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Discover the secret of childhood from 0-3 year old:

When Kids Fight

Wednesday, May 1st, 2013 8:34 pm | By Stephanie Woo

When Kids Fight

B and M are currently obsessed with Thomas the Train. During our move, we lost all but one red train. You know where this is going. One day, M has it, but B wants it.

I did my usual. I said, “Brooke, ask Mackenzie if you can have it after she is done.” She started repeating after me, but, well, B wanted it NOW. So it escalates into a snatching contest. B grabs it. M takes it back. Then B takes it again. M starts crying. I’m tempted to grab it out of B’s hands and say, “M had it first.” But I try not to forcefully take things out of anyone’s hands because that just invites copycat behavior from the children. 

So I pick up Brooke, put her in my lap and say, “Brooke, you need to sit here with me until you’re ready to give it back.” 

I say to both of them, “Mama doesn’t know what to do. Brooke wants it. Mackenzie wants it. But we only have one train. What should we do?”

M sort of stops crying for a second. They both look at me. B says, “Mama buy another one.”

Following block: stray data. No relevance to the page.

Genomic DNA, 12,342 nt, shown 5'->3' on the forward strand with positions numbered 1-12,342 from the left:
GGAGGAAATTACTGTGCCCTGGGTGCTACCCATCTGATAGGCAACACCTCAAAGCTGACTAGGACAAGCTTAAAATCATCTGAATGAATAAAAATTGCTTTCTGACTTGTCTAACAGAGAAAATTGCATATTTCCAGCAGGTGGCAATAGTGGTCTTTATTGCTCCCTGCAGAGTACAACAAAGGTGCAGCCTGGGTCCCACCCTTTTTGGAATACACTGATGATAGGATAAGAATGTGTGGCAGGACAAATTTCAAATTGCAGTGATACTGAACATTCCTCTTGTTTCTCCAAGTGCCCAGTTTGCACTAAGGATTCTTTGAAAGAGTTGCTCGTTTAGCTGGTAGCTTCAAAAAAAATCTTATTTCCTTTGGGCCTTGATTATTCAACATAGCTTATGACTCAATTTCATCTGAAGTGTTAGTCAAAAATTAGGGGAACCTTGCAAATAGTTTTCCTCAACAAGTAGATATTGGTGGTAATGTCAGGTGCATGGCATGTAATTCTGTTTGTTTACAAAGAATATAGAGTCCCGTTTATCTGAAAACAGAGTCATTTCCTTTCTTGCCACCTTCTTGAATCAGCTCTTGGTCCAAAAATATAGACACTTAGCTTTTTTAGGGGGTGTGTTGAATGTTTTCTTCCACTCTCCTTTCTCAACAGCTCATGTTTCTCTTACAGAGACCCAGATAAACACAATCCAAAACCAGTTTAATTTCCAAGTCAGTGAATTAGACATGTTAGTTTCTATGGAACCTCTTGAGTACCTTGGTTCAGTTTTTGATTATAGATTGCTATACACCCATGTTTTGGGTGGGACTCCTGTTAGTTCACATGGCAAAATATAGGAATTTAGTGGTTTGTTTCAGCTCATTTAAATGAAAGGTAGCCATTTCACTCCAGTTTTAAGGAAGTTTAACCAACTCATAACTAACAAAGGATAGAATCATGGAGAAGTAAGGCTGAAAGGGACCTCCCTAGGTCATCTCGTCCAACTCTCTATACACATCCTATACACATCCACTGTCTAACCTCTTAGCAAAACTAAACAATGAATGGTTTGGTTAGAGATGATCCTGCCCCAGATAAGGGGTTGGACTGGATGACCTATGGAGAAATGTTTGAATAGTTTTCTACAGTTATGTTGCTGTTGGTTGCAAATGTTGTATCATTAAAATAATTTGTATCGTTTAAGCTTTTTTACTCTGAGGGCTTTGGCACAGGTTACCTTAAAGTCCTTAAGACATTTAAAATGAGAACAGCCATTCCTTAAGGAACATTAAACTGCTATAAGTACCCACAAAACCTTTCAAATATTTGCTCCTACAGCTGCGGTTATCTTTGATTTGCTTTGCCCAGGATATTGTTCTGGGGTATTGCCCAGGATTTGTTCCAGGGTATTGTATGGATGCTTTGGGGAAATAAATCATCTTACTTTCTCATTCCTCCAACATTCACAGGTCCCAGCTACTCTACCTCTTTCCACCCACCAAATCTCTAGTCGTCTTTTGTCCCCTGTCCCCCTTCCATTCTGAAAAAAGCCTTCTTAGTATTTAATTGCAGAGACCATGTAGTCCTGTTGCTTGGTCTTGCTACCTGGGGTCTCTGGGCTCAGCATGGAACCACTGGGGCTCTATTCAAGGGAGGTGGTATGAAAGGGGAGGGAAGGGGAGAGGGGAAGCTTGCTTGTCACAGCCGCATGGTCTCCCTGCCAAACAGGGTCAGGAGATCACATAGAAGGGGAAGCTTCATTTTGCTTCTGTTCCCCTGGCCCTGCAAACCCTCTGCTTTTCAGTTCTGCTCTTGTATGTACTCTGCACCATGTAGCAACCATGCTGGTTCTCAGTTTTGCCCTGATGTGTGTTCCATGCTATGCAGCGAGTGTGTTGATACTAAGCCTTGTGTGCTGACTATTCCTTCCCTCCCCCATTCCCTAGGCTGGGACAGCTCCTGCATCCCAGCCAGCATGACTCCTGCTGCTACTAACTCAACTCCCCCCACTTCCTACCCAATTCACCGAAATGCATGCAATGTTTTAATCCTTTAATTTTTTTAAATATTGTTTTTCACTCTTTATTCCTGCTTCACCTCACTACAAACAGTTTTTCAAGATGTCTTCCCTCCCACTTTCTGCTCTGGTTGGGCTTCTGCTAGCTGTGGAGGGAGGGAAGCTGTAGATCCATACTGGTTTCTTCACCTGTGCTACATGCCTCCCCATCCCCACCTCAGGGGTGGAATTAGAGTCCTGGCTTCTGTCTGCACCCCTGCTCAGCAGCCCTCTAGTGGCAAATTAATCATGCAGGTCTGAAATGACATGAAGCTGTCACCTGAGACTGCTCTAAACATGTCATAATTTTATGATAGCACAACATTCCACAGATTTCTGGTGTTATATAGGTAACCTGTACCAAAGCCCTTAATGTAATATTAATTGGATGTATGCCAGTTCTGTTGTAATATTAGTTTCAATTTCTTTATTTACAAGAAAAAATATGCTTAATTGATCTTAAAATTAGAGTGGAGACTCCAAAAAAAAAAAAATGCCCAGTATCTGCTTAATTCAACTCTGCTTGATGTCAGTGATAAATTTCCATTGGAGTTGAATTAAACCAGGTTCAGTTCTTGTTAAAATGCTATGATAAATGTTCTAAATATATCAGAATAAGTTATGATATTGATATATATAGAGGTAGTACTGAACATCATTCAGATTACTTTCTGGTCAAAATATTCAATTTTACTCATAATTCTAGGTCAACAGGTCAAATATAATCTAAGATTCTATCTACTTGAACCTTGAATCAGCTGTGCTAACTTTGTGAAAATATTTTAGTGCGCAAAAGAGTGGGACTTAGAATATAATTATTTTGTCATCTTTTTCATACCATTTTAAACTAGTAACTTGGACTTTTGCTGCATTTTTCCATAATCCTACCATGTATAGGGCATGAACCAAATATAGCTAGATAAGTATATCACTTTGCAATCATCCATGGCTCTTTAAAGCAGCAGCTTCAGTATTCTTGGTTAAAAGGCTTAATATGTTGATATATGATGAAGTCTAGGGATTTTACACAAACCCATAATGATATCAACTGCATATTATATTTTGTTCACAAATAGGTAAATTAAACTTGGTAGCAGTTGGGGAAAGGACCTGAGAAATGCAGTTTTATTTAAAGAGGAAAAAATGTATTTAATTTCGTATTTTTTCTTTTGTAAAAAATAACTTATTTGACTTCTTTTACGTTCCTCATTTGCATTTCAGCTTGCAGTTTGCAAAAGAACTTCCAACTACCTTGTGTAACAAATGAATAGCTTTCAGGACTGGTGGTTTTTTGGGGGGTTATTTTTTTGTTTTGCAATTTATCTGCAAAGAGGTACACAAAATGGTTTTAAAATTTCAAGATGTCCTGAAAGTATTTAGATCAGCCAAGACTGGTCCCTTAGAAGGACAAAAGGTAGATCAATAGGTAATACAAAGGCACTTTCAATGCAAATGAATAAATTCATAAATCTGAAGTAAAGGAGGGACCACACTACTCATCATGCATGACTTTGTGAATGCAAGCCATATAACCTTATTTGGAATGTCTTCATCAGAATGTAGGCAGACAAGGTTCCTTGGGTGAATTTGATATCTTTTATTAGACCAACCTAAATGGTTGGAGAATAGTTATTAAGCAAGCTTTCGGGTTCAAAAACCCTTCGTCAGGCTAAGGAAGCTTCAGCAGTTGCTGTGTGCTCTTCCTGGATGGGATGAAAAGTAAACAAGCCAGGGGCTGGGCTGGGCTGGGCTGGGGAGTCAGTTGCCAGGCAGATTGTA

“Great idea!” I immediately add it to my mental checklist. Then I say, “Okay, but we only have one right now.  What else can we do?”

They’re both thinking – and quiet. I say, “What if we go make a Thomas out of clay?” 

Apparently that was a brilliant idea. M immediately goes to get the Playdoh. And then I say, “We can also draw a Thomas!” B goes to the chalkboard and starts drawing a round circular thing. My multi-talented friend Candice who was visiting us that evening – bless her heart – draws several Thomas the trains on the chalkboard and keep the kids entertained the rest of the evening.  

I could have played the judge and decided who gets Thomas and who will just have to learn to deal with it. I could have taken it away from both of them. But not only would I have to endure more crying, they’d always look to me to figure things out for them. Instead, I discovered a new principle: when children are thinking, they are not fighting. Instead of figuring it out for them, let them do the problem-solving. 

Reader Comments

  1. Thanks for the whole website, I’ve been reading article after article but hadn’t commented yet.

    The way you handled that fight was so respectfull and just plain great that I had to thank you for sharing it with us; I still don’t have kids but I know for sure that this is the mom I want to be.

    Again, thank you for such a great place, my best wishes to you and your family 🙂

    Tuesday, December 19th, 2017 1:06 pm | Alba

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